Legend has it that a dragon used to live under the castle. He demanded food from the residents and when he didn’t get any he simply…ate them instead. Everyone was so scared they begged King Krakus to find a solution. After a while, King Krakus announced a competition: whoever defeats and kills the dragon will marry his daughter and win the crown.
Many men tried to fight the dragon but none succeeded – until Skuba, a poor shoemaker, had a cunning plan.
He took a sheep’s skin and filled it with hay and sulphur. When he saw the sheep, the dragon ate it immediately – but became so thirsty that he had to run to the Vistula river. He drank and drank and drank until he exploded! And yes, the shoemaker got to marry the Princess as his prize!
6. Enjoy cake and coffee at the cat cafe
You may know that I love a good cat cafe, so I couldn’t resist heading to Krakow’s very own Cat Café Kociarnia! We popped in for cake and tea and were pleasantly surprised that there was no entrance fee. The food was also quite affordable – 12 zloty (just over £2) for a chai latte, and a little more for a slice of delicious cake. The cats seemed content too (always an important factor for me…), and there were plenty of shelves for them to climb and beds for them to hide in.
7. Get your head around the Museum of Illusions
It says a lot about how cheap Poland is that we found The Museum of Illusions a little on the pricey side – 50 zloty (around £10) for adults, and 40 zloty (around £8) for children (although kids under 7 years go free).
Was it worth it though? I’d say yes. It was something very different to what we’d seen on our city breaks before. Although some of the static exhibits were a little underwhelming, we really enjoyed the interactive exhibits. There are some great opportunities for some cool photos in there too!
8. Head up in Krakow’s Observation Balloon
We walked past this on one of our many walks along the river but we didn’t think too much of it – we thought it may have just been an advertising gimmick for a local company. That was until I got back to the hotel and looked it up, and realised that it’s actually a year-round attraction that people can pay to go up for spectacular city views! Krakow’s Observation Balloon is open seven days a week (weather depending), and costs from 55 zloty (£8) per adult, or 39 zloty (£7) for kids.
9. Rynek underground
Rynek Underground gets a place on this list because of its awesome location – underneath the city’s iconic market square. The museum opened up in September 2010 after extensive excavations on the site in the previous years.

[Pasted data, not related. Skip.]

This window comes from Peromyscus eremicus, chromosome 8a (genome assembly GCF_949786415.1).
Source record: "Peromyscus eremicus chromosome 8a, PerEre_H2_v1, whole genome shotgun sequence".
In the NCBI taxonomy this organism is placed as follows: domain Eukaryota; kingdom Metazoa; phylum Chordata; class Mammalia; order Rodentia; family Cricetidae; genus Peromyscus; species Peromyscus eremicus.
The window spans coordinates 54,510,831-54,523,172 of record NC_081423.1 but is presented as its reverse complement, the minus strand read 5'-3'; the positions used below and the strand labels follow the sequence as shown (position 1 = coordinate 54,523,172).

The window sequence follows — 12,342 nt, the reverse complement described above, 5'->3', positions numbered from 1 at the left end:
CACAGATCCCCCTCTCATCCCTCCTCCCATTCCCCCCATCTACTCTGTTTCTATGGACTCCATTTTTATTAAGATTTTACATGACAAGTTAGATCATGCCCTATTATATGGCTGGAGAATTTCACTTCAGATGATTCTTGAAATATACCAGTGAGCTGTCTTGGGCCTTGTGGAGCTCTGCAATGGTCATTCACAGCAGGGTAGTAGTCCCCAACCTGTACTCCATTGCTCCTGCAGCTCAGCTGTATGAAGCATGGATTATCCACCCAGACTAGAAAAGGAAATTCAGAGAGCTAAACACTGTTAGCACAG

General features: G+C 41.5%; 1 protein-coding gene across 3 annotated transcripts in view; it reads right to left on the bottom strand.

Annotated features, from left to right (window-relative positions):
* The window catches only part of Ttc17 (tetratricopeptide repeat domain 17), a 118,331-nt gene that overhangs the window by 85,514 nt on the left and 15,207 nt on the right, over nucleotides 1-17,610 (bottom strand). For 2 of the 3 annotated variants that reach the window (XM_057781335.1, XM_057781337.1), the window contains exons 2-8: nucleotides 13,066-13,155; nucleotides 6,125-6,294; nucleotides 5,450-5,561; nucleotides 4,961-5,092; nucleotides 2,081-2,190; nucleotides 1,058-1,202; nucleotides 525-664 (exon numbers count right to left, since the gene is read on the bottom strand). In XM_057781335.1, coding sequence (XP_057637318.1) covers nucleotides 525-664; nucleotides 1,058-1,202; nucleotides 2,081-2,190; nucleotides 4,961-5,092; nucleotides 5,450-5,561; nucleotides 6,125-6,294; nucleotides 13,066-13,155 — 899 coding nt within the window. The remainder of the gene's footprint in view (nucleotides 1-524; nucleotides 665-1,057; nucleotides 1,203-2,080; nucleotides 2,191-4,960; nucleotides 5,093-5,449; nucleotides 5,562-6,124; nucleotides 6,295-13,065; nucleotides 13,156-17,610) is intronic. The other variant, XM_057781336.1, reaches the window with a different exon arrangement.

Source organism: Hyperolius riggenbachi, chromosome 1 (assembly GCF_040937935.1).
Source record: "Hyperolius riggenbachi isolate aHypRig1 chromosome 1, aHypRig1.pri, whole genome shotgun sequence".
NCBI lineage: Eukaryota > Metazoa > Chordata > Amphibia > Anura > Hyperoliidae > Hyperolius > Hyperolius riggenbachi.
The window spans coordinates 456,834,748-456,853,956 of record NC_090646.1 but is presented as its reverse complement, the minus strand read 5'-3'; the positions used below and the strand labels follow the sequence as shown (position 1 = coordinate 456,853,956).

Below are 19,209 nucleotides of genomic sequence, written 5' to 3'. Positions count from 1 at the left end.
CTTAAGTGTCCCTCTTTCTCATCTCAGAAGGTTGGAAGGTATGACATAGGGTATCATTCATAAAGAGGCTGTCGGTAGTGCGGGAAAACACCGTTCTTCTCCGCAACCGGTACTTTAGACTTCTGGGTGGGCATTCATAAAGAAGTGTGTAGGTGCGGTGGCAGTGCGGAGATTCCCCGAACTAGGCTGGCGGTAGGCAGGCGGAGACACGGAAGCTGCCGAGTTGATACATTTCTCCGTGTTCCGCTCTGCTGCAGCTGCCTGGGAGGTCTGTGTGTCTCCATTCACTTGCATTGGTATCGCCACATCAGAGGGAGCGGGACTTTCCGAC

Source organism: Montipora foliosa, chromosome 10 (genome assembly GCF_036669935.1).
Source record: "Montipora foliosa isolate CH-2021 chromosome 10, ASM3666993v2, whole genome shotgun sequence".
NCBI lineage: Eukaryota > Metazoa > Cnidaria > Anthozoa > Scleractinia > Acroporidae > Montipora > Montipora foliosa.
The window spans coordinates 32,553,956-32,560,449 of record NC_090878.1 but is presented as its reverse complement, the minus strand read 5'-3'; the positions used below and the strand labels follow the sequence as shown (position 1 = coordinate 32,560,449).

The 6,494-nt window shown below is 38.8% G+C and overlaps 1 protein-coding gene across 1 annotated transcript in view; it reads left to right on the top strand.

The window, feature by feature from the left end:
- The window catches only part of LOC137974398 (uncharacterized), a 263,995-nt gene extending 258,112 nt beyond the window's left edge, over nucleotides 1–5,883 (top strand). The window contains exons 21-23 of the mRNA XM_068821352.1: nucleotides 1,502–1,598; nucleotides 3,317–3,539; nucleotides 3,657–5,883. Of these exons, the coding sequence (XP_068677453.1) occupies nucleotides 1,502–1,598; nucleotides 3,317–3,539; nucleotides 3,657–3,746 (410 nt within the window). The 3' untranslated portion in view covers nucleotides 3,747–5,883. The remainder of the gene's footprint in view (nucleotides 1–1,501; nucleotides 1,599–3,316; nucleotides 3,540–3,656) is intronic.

It’s generally 24 zloty (just under £5) to enter, although the museum is free every Tuesday. Be sure to always book in advance though, because only a certain number can enter at any one time. The museum is home to everything from vampire prevention burials to old coins and various multimedia exhibits. It’s somewhere that both kids and adults will love. Just be sure to give yourself plenty of time – there was so much to see we got a little overwhelmed towards the end!
Oh, and because it enraged Ian so much, he made me take a photo of the hard-to-find entrance. If you’re finding it hard to work out how to enter Rynek Underground, just look for this shop on the outside of the Cloth Hall, opposite St. Mary’s Basilica.
10. MOCAK Museum of Contemporary Art in Krakow
MOCAK Museum of Contemporary Art in Krakow is a fascinating museum that’s home to a number of temporary exhibitions on everything from (at the time of writing) World War 2 to the Pope. If you’re into contemporary art, it’s definitely a place you could lose yourself in for pretty much the whole day (Top tip: Go on a Thursday when entry to the MOCAK Collections exhibition is free and tickets to the temporary exhibitions are discounted).
One of the most popular pieces of artwork is the below – ‘In-Between’ by Stanisław Dróżdż.
If you’re heading out to Krakow, I’m sure you’ll have a wonderful time – I’m very jealous that you’ll get to experience all of this and so much more! Let me know what your favourite attraction is, and whether there are any other quirky things I should add to this list!